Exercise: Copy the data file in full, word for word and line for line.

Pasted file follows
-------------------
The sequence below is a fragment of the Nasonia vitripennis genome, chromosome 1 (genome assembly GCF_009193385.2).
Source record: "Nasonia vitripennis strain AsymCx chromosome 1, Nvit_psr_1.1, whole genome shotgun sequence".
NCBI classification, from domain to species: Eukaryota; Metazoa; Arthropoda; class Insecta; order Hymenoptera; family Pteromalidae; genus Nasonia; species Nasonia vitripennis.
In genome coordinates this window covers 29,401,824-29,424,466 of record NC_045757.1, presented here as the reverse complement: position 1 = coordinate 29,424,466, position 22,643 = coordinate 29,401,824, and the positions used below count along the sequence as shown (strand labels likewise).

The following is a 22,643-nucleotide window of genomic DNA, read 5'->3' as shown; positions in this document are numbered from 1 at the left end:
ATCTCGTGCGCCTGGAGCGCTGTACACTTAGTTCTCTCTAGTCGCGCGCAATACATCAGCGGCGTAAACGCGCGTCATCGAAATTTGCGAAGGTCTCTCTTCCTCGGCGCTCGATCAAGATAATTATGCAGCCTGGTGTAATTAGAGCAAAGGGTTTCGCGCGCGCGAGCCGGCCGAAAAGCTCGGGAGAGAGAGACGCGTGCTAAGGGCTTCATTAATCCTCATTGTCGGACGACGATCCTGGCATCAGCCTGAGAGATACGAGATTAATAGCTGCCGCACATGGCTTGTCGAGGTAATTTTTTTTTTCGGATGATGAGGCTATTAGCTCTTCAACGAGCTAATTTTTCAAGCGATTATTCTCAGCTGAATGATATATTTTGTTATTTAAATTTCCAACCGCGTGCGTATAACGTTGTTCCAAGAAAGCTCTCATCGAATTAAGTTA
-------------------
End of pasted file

The sequence below is a fragment of the Nasonia vitripennis genome, chromosome 1 (genome assembly GCF_009193385.2).
Source record: "Nasonia vitripennis strain AsymCx chromosome 1, Nvit_psr_1.1, whole genome shotgun sequence".
NCBI classification, from domain to species: Eukaryota; Metazoa; Arthropoda; class Insecta; order Hymenoptera; family Pteromalidae; genus Nasonia; species Nasonia vitripennis.
In genome coordinates this window covers 29,401,824-29,424,466 of record NC_045757.1, presented here as the reverse complement: position 1 = coordinate 29,424,466, position 22,643 = coordinate 29,401,824, and the positions used below count along the sequence as shown (strand labels likewise).

The following is a 22,643-nucleotide window of genomic DNA, read 5'->3' as shown; positions in this document are numbered from 1 at the left end:
ATCTCGTGCGCCTGGAGCGCTGTACACTTAGTTCTCTCTAGTCGCGCGCAATACATCAGCGGCGTAAACGCGCGTCATCGAAATTTGCGAAGGTCTCTCTTCCTCGGCGCTCGATCAAGATAATTATGCAGCCTGGTGTAATTAGAGCAAAGGGTTTCGCGCGCGCGAGCCGGCCGAAAAGCTCGGGAGAGAGAGACGCGTGCTAAGGGCTTCATTAATCCTCATTGTCGGACGACGATCCTGGCATCAGCCTGAGAGATACGAGATTAATAGCTGCCGCACATGGCTTGTCGAGGTAATTTTTTTTTTCGGATGATGAGGCTATTAGCTCTTCAACGAGCTAATTTTTCAAGCGATTATTCTCAGCTGAATGATATATTTTGTTATTTAAATTTCCAACCGCGTGCGTATAACGTTGTTCCAAGAAAGCTCTCATCGAATTAAGTTA